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NCTO hails US’ Textile Enforcement and Security Act

The National Council of Textile Organizations (NCTO) has come out in support of the reintroduction of the Textile Enforcement and Security Act (TESA) in the 113th Congress. Congressmen Tom Graves and Mike McIntyre reintroduced the bill in the House of Representatives on November 20. The bill seeks to increase US Customs and Border Protection enforcement activities as well as improve trade facilitation through enhanced targeting, increased resources and greater authority.

Due to the high-risk nature and the prevalence of fraud in textile and apparel imports, US Customs and Border Protection (CBP) designated the textile industry as a Priority Trade Issue — yet the industry continues to experience serious fraud, particularly in the CAFTA and NAFTA regions. As the third largest exporter of textile products in the world, the US textile industry depends on strong customs enforcement for its livelihood.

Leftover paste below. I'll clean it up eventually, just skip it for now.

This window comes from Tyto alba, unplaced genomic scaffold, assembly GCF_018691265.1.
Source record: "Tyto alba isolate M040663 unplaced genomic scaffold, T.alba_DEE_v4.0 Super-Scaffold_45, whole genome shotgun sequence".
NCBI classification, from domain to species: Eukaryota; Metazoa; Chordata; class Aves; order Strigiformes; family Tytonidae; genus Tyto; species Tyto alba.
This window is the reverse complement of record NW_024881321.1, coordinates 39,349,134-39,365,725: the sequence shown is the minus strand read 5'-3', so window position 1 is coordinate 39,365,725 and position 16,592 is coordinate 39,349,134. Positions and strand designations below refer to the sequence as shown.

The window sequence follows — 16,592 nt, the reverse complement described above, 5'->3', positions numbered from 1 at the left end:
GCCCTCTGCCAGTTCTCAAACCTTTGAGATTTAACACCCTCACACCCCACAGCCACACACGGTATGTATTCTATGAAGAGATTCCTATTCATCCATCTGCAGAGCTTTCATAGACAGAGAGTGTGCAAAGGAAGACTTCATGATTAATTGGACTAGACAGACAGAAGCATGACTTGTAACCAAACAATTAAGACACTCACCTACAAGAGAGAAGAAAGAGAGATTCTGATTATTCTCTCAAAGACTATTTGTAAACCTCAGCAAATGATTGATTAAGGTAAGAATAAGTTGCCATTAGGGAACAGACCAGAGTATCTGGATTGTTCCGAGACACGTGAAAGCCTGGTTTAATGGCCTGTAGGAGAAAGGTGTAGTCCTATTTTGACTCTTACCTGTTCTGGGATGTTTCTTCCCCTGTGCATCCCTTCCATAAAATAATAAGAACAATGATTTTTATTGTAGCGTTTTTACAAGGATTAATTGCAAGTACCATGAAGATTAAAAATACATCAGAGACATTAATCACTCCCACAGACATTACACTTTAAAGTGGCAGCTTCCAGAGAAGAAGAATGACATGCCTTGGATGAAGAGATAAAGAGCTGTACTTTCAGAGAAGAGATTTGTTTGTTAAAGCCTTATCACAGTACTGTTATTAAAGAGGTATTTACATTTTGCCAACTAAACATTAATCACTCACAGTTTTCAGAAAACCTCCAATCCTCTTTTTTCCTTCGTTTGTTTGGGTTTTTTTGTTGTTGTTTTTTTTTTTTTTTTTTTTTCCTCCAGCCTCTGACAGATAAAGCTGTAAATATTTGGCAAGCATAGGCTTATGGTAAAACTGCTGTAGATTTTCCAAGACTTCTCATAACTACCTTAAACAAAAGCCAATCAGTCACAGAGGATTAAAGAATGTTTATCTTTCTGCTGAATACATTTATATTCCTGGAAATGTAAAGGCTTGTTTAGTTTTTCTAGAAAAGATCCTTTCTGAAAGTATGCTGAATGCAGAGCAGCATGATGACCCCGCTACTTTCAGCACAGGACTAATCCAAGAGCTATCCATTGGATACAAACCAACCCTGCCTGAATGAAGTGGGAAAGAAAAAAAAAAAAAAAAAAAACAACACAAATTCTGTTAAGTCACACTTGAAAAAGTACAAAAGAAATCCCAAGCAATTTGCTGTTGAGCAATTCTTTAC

The TESA legislation addresses many of the industry’s key concerns by providing CBP with expanded authority to better target fraudulent textile and apparel goods coming into the US, while also implementing additional tools and resources to increase the agency’s commercial enforcement efforts and reduce the prevalence of fraud that creates an uneven playing field for the US textile industry.